Buried is a very intense cinematic experience which honestly isn’t for everyone – if you’re looking for the typical action thriller movie then this would not fit neatly into the mould. However, if you are willing to give the movie a chance, this could possibly be one of the best movies you’ll see this year. Even if you don’t agree, be assured that this will not be a movie that you will forget anytime soon, and in a sea of same-old, me-too movies, that in itself is a quality that’s increasingly hard to find in the theatres nowadays.

Rating:  * * * * (out of four stars)

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Inception * * * *

Genre: Science Fiction / Thriller

Director: Christopher Nolan

Writer: Christopher Nolan

Cast: Leonardo DiCaprio, Joseph Gordon-Levitt, Ellen Page, Tom Hardy, Ken Watanabe, Dileep Rao, Cilian Murphy, Marion Cotillard, Michael Caine

Running Length: 148 minutes

Synopsis: The less one knows about the plot of Inception, the better – so I will be brief. Set in a world when humans are able to enter the dreams of others, information that has been hidden away in the mind is no longer safe from prying hands. These thieves of dreams are known as “extractors”, and Cobb (Leonardo DiCaprio) is one of the best in the field. However, when corporate magnate Saito (Ken Watanabe) contacts Cobb and partner Arthur (Joseph Gordon-Levitt), he is not looking for extraction but “inception” – the planting of an idea in one’s head. Cobb is convinced to take on the job, and has to assemble a motley crew, each fulfilling a specific purpose, to try to successfully attempt inception.

Review: Can Christopher Nolan do no wrong? First noticed for the exceptional mind bender that was Memento, Nolan has moved on to create two of the best superhero movies of all time (namely Batman Begins and The Dark Knight), and now Inception – his 10-year old project – has finally made it to the big screens. I’m happy to say that Inception continues Nolan’s winning streak, and it’s very simply the best live-action film I’ve seen this year.

Inception has an amazingly detailed story, working on multiple levels at one go, augmented by exceptional action sequences, good performances from its leads, some stunning camerawork and stuntwork, a great score and has been edited faultlessly. Seems like a lot of superlatives in one sentence, but Inception really manages to tick off almost every check box – to say that it’s an instant classic isn’t an overstatement.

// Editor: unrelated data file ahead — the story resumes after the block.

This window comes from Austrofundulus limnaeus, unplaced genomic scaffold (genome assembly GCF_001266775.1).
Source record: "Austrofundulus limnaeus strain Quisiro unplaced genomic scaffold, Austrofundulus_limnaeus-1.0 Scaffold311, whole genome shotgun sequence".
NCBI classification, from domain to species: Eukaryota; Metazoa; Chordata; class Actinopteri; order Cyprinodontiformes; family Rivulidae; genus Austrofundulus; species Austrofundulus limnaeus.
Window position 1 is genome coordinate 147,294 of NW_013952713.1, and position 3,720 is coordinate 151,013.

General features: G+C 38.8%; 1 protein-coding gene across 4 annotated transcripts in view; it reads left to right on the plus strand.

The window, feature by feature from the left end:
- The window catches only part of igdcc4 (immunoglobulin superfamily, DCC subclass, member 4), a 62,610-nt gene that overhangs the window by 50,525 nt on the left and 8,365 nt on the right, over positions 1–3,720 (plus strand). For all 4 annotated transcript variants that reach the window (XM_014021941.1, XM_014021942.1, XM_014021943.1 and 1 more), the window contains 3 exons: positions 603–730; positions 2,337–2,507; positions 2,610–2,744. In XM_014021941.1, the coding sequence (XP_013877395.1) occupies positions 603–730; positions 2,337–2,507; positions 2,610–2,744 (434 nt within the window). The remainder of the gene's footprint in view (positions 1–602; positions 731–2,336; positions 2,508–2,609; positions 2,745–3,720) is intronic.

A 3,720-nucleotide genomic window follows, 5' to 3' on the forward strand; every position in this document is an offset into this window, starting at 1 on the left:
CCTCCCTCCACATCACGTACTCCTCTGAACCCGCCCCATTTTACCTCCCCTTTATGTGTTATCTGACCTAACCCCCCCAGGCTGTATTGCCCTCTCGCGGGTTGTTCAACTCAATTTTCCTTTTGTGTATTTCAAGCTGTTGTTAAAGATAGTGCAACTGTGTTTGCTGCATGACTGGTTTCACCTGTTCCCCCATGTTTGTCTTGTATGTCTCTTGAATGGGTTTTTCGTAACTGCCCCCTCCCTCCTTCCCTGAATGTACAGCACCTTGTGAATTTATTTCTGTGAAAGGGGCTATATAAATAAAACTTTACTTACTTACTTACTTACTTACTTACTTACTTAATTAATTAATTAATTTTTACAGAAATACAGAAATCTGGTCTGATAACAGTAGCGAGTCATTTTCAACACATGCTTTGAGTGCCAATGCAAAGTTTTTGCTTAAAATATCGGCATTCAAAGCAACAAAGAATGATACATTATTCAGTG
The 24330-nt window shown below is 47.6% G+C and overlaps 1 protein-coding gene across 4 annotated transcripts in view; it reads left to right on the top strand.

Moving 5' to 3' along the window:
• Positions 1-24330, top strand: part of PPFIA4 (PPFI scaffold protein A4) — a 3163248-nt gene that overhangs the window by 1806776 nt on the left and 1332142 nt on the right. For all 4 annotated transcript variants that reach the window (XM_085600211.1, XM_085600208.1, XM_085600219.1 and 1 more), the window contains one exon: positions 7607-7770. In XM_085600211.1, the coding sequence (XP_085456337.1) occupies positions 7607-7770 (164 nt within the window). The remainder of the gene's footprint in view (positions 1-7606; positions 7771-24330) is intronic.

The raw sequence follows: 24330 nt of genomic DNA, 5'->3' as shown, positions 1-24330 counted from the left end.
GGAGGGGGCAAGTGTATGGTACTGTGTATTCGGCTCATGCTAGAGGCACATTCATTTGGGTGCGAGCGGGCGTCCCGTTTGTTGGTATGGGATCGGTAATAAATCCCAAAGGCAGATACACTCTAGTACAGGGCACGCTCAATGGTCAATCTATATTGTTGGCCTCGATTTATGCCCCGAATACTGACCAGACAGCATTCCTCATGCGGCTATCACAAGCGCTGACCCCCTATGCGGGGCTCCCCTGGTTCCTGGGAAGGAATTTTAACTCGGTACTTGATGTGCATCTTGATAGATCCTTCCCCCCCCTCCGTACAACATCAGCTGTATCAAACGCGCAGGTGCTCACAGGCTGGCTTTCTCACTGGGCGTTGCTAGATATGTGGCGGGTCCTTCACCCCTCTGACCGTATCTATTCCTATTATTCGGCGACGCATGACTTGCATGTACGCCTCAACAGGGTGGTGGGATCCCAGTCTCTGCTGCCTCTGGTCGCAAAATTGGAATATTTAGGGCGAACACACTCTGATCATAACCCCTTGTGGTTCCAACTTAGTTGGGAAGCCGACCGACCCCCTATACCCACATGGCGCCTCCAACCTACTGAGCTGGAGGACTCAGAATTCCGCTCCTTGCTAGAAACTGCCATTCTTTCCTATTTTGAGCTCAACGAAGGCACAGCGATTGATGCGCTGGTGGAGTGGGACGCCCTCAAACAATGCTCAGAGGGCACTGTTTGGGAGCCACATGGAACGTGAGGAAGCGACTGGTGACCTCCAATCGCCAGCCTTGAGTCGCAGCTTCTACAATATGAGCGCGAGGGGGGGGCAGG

Inception is a film that demands your undivided attention – it’s a long movie (almost two and a half hours), and the storyline is so complex that even a quick toilet break may mean a gap in comprehension. Make no mistake, this is a film that stands up to repeat viewings, and practically demands it. The concept may not be very new – there are shades of The Matrix, Dark City, Minority Report and more in Inception, but much like the best of these films, Inception presents it in a new light. The multi-layered narrative structure – at one point in the movie, four narrative layers were unfolding at the same time – could have been extremely confusing, but Nolan manages to weave the narratives together seamlessly, augmented by some excellent editing, and surrounds it with a watertight internal logic that helps with audience immersion.

Intellectual stimulation aside, Inception is also very accomplished as an action movie. A number of action set pieces are very thrilling and high-octane, rivaling any big budget actioner out there for adrenaline kicks. Visual effects do not overpower the raw action, and it’s very encouraging to note that Nolan had used physical sets in a fair number of scenes instead of relying solely on green screen wizadry. One particularly impressive scene involves Joseph Gordon-Levitt careening through a hotel corridor with varying levels of gravity, and it’s an extremely well-choreographed action sequence that truly excites the mind. This level of accomplishment comes as no surprise, since Nolan has managed to put together equally impressive action set pieces in the Batman movies. This is, to use a clichéd but apt phrase, truly a thinking man’s action movie. 

This is Leonardo DiCaprio’s second outing in a psychological thriller this year, the first being Scorsese’s Shutter Island. His performance here is more subdued and not quite so over the top (read: less “crazy eyes”) than in Shutter Island, which makes Cobb a fair bit more believable as a character and serves as a good emotional anchor in the film. Ellen Page is saddled with the unenviable task of delivering almost all the expository lines in the film, but still manages to do a pretty decent job as Cobb’s muse (of sorts). Amongst the rest of the strong supporting cast, Marion Cotillard’s performance is the standout – although she appears in a mere handful of scenes, they are impactful and memorable, and Mal easily becomes a central character despite having the least screen time.